Thursday December 13, 2018

Modern technology bad for brain: Phone notifications kill concentration says study

0
//
Republish
Reprint

New York: Mobile phone notifications can ruin your focus even if you do not actually pick up the phone to respond to them, a study says.

17744-business-man-holding-a-cell-phone-pv

The Florida State University study found that alerts can break concentration, whether or not immediate action is taken on them, Digital Trends reported.

“Although these notifications are generally short in duration, they can prompt task-irrelevant thoughts, or mind wandering, which has been shown to damage task performance,” lead study author Cary Stothart was quoted as saying.

“We found that notifications alone significantly disrupted performance on an attention-demanding task, even when participants did not directly interact with a mobile device during the task,” Stothart said.

Study authors, Ainsley Mitchum, and Courtney Yehnert ran volunteers through an attention-monitoring test to reach their conclusions.

Participants were found to perform significantly worse on a task when their phones were buzzing or ringing. In fact, they were three times more likely to make mistakes.

The level of distraction was comparable to actually answering a phone call or writing a text message.

“If you really want to keep your mind on a task, just ignoring your phone notifications is not enough. You need to disable them altogether,” the researchers said.

An earlier study from Rice University found that phones can be detrimental to learning process.

The research said while users initially believed the mobile devices would improve their ability to perform well with homework and tests and ultimately get better grades, the opposite was reported at the end of the study.

(IANS)

Click here for reuse options!
Copyright 2015 NewsGram

Next Story

Teenage Girls Being Urged To Befriend ‘Middle-Aged Men’ On Facebook: Report

In October, Facebook had removed 8.7 million user images of child nudity

0
Fake News, Facebook, dating
This photo shows the logo for Facebook on screens at the Nasdaq MarketSite, in New York's Times Square. VOA

Facebook is encouraging grooming by offering teenage girls middle-aged men as ‘friend suggestions’, the media reported.

Teenage girls, as young as 13-year-olds, who join the social network are given up to 300 suggestions for who they can add as friends, some of which include middle-aged men who are topless in their profile photos, The Telegraph reported late on Saturday.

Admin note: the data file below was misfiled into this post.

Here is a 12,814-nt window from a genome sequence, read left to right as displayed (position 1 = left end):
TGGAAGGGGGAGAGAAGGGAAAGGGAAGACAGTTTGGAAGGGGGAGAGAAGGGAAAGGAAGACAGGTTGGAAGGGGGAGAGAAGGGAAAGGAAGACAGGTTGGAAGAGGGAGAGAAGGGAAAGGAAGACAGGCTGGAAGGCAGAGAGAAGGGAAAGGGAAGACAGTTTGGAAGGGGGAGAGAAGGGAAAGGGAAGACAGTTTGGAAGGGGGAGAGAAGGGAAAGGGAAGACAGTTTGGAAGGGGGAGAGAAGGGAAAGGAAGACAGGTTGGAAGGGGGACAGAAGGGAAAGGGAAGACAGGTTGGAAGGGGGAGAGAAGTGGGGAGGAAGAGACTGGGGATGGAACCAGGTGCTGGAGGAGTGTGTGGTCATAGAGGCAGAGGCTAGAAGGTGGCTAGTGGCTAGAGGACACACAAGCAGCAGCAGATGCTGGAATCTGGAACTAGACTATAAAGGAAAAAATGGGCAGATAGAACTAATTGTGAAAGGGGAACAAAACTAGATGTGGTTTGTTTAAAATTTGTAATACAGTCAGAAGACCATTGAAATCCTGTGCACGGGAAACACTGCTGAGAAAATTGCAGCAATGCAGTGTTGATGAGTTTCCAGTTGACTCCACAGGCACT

Facebook has said that was not a typical experience for teenagers for signing up for the service and that it has safeguards built into its recommendation system.

Following the findings, UK-based charity the National Society for the Prevention of Cruelty to Children (NSPCC) has called for friend recommendations to be suspended for children on the social networking giant’s platform.

Facebook, myanmar
A cellphone user looks at a Facebook page at a shop in Latha street, Yangon, Myanmar. VOA

‘Groomers are seeking to infiltrate children’s friendship groups on social networks, often with the intention to move children to live streaming or encrypted sites where it is easier for them to commit sexual abuse,” Andy Burrows, NSPCC Associate Head of Child Safety Online, was quoted as saying.

“Social media algorithms risk making it easier for groomers to find and contact children and ‘friend of friend’ or ‘new follower’ recommendations can add legitimacy to their requests, which is why we are calling for these features to be blocked for children.

“For too long social networks have failed to make their platforms safe for children, and that is why the Home Secretary must commit to strong and effective regulation to finally ensure that children’s safety is non-negotiable,” she said.

According to Facebook, the company has safeguards to protect children. However, the campaigners warn that the networking giant must do more to stop groomers who use the site to become friendly with children.

facebook, U.S. Politicals ads, dating
This photo shows a Facebook app icon on a smartphone in New York. VOA

“Grooming is incredibly serious, and we have teams specifically focused on keeping children safe, informed by extensive research and outside experts,” said a spokesman for Facebook, the Daily Mail reported on Saturday.

“We use artificial intelligence to proactively identify cases of inappropriate interactions with minors and we refer potential abuse to law enforcement.

“We limit how children can be found in search, we remind them to only accept friend requests from people they know and we caution them before making public posts.”

Also Read: Twitter Giving Its Users More Freedom To Report Fake, Suspicious Accounts

In October, Facebook had removed 8.7 million user images of child nudity with the help of previously undisclosed machine learning software that automatically flagged such photos during the last quarter.

The company has said that it is also considering rolling out systems for spotting child nudity and grooming to Instagram. (IANS)